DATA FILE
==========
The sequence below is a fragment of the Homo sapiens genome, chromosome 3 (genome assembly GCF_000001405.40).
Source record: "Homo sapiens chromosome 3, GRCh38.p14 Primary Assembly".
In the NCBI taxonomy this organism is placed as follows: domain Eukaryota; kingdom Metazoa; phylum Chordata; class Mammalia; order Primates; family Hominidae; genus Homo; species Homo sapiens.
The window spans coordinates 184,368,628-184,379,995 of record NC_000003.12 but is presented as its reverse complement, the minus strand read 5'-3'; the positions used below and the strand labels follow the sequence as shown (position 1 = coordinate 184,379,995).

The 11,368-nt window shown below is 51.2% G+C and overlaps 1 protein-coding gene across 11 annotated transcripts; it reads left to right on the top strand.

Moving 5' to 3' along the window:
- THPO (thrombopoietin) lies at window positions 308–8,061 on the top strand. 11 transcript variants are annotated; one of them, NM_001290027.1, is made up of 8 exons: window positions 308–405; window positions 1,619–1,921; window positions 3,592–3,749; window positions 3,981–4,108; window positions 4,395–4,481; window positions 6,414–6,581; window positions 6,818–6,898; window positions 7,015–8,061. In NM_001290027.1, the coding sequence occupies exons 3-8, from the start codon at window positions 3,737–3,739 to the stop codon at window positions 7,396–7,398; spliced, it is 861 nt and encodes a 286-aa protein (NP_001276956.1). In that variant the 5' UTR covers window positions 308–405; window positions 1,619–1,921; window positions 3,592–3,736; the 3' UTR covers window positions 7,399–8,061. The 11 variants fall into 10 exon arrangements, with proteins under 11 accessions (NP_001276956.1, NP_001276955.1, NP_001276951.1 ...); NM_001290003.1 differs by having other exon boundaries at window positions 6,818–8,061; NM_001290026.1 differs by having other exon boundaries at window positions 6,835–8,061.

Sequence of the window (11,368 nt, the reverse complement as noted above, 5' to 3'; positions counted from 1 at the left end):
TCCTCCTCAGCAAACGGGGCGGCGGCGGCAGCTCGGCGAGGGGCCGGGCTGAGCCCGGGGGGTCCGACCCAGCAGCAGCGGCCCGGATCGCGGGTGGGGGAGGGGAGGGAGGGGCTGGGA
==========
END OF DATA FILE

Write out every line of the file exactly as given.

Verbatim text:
The sequence below is a fragment of the Homo sapiens genome, chromosome 3 (genome assembly GCF_000001405.40).
Source record: "Homo sapiens chromosome 3, GRCh38.p14 Primary Assembly".
In the NCBI taxonomy this organism is placed as follows: domain Eukaryota; kingdom Metazoa; phylum Chordata; class Mammalia; order Primates; family Hominidae; genus Homo; species Homo sapiens.
The window spans coordinates 184,368,628-184,379,995 of record NC_000003.12 but is presented as its reverse complement, the minus strand read 5'-3'; the positions used below and the strand labels follow the sequence as shown (position 1 = coordinate 184,379,995).

The 11,368-nt window shown below is 51.2% G+C and overlaps 1 protein-coding gene across 11 annotated transcripts; it reads left to right on the top strand.

Moving 5' to 3' along the window:
- THPO (thrombopoietin) lies at window positions 308–8,061 on the top strand. 11 transcript variants are annotated; one of them, NM_001290027.1, is made up of 8 exons: window positions 308–405; window positions 1,619–1,921; window positions 3,592–3,749; window positions 3,981–4,108; window positions 4,395–4,481; window positions 6,414–6,581; window positions 6,818–6,898; window positions 7,015–8,061. In NM_001290027.1, the coding sequence occupies exons 3-8, from the start codon at window positions 3,737–3,739 to the stop codon at window positions 7,396–7,398; spliced, it is 861 nt and encodes a 286-aa protein (NP_001276956.1). In that variant the 5' UTR covers window positions 308–405; window positions 1,619–1,921; window positions 3,592–3,736; the 3' UTR covers window positions 7,399–8,061. The 11 variants fall into 10 exon arrangements, with proteins under 11 accessions (NP_001276956.1, NP_001276955.1, NP_001276951.1 ...); NM_001290003.1 differs by having other exon boundaries at window positions 6,818–8,061; NM_001290026.1 differs by having other exon boundaries at window positions 6,835–8,061.

Sequence of the window (11,368 nt, the reverse complement as noted above, 5' to 3'; positions counted from 1 at the left end):
TCCTCCTCAGCAAACGGGGCGGCGGCGGCAGCTCGGCGAGGGGCCGGGCTGAGCCCGGGGGGTCCGACCCAGCAGCAGCGGCCCGGATCGCGGGTGGGGGAGGGGAGGGAGGGGCTGGGA